The poem brings up some very interesting ideas regarding Barbie's image and the issues surrounding it. Besides addressing the concept that, behind the big breasts and the glamorous wardrobe, Barbie is more than just a pretty face, it also forces the question of the accoutraments that make Barbie who she is. When I was younger, I was a huge fan of Barbie and all of her accessories (car, clothes, shoes, Dream House, etc.). However, Lifshin notes that these things are certainly not as great as they may seem: the clothes are uncomfortable, and when it all comes down to it, Barbie dresses up not for her enjoyment but for the enjoyment of others.

For all of the problems and questions that Barbie brings up, I still prefer her to the Bratz dolls and to Bella from Twilight. At least Barbie eventually pursued hobbies and careers beyond mooning over the undead and cooking dinner. Happy 50th Barbie - may the Botox be with you!

Spring Break: Grad School Style

Sadly (for me) I only have a few more days of spring break left. However, looking back on my week, it really hasn't been all that different from my usual routine. Here's a (very boring) overview:
  • Monday: Yay - no 8:00 am meetings! Except, I have an 8:00 am grading session. Plus it's snowing. After grading exam essays, my grading partner and I critique each other's writing for an hour. Good times.
  • Tuesday: Work at the non-university job. The hours are flexible and the boss is fantastic, so I can't complain too much. I have dinner at the Roadhouse, eat a facsimile of southern food (pretty good onion rings and mashed potatoes, okay chicken-fried steak), and talk with a lovely couple at the next table.
  • Wednesday: Run errands; it is as much fun as it sounds. Get accosted at the mall by a lady selling flat irons. Eat substandard delivery food.
  • Thursday, part I: Go to Cambridge for more errands. Eat at a Brazilian barbecue restaurant (pretty good - lots of meat). Take the wrong bus and get momentarily lost. Went home, did laundry.
  • Thursday, part II: Fire alarm starts going off at 7:30 pm. Wait outside for 20 minutes for the firemen and police officer to determine that it was a false alarm. Go back inside and finish writing blog.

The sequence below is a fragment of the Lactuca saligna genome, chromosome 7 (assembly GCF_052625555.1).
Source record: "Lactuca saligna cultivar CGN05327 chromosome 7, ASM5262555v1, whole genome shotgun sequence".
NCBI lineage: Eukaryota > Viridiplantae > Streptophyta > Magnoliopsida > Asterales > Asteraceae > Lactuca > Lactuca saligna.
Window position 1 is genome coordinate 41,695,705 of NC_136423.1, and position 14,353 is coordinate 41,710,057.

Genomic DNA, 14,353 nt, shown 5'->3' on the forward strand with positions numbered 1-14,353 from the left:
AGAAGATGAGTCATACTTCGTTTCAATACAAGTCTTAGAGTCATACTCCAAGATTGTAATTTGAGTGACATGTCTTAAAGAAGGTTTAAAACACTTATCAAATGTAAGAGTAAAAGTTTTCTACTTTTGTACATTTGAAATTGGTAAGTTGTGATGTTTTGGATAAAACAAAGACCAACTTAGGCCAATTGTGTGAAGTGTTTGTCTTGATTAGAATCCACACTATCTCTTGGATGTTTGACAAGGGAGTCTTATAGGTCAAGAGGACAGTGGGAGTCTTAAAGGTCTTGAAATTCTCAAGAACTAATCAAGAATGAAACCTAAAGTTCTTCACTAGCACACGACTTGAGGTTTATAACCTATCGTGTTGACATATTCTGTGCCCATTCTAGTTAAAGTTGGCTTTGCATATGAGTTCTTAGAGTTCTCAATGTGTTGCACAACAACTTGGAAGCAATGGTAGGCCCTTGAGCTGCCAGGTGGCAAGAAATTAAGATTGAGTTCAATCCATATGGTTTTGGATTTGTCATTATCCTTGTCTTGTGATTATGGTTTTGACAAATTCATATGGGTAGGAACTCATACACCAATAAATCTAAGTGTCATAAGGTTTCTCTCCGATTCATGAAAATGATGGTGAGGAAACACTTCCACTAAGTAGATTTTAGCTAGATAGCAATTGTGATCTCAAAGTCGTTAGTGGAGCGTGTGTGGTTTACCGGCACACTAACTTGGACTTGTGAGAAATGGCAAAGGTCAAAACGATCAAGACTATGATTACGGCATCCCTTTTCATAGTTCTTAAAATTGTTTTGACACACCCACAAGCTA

Beyond the false alarm, it has been a pretty quiet week. I wish I had been more productive in my school-related work, but I still have until Monday to produce something worthwhile. Wish me luck!

Monday, March 2, 2009

Review: The Secret Lives of Great Artists

Try as I might, I've never fully developed a great appreciation or understanding of art. Like opera, it is something that I admire but cannot fully comprehend. I know very little about artists beyond the usual stories (such as Vincent van Gogh and his ear). Consequently, when Quirk Books published The Secret Lives of Great Artists, I was very intrigued. After thoroughly enjoying The Secret Lives of Great Authors, I thought that this might serve as a good introduction to the lives of artists.

The Secret Lives of Great Artists is by Elizabeth Lunday, who also writes about art in Mental Floss magazine. While it has a great deal of provocative facts and stories about artists such as Johannes Vermeer, Edward Hopper, and Georgia O'Keefe, the book didn't hold my attention, and I found myself skipping around and reading the book piecemeal. Besides the more tantalizing bits of information (such as O'Keefe's tendency to paint in the nude), Lunday also includes a brief overview of the artists' biography and discusses their important works.

Like The Secret Lives of Great Authors, this book's format mimics tabloids and contains pictures of the artists. However, the book does not include pictures of the art work Lunday discusses. While this may not be a problem for people who are familiar with art, the average reader may not be able to vividly recall Durer's "Knight, Death, and the Devil." Even pieces that are part of the cultural lexicon, such as "The Arnolfini Portrait" (which has been featured in the credits of both Growing Pains and Desperate Housewives) are not usually known by their formal names, putting the art neophyte at a distinct disadvantage when reading this book. Although the book's website tries to provide pictures of the pieces along with some brief analysis and information, it is not particularly convenient to read in front of the computer so that you can reference a given piece of art. Furthermore, many of the links don't work, leaving the reader to the mercy of Google Images.

All in all, this book is interesting and could give you enough info to help get you through a cocktail party or two. However, the lack of actual artwork in the book and the plethora of broken links on the website make it a somewhat user-unfriendly reference for those looking for an introduction to great art and the people who created it.

Sunday, March 1, 2009

RIP Rocky Mountain News

On Friday, the Rocky Mountain News published its last edition. While I've never lived in Colorado, the Rocky Mountain News first caught my attention when I saw a photo essay in Time entitled "Honor After the Fall," which was based on the work of two of the Rocky Mountain News's reporters. In its almost 155 years of publication, the Rocky Mountain News has won numerous awards, including several Pulitzer Prizes. It has covered stories ranging from last year's Democratic National Convention to the Columbine shootings to Jim Sheeler's "Final Salute," which remains one of the most powerful pieces of journalism that I have ever read.

RIP Rocky Mountain News - the journalistic world is a little darker without you in it.

Dr. Hibbert, C'est Moi

I'm sorry that I have been recently MIA. My work on my dissertation has started to pick up (again), so I've been reading research and working on my interview questions. Today I had a small interview/ focus group session, and as I was transcribing the tapes, I realized that I laugh. A lot. I make Dr. Hibbert from The Simpsons sound downright dour. While the session went well, I have learned that I need to curb my laughter to help my interview technique (and to keep me [or whoever I hire to do all of my transcribing] sane).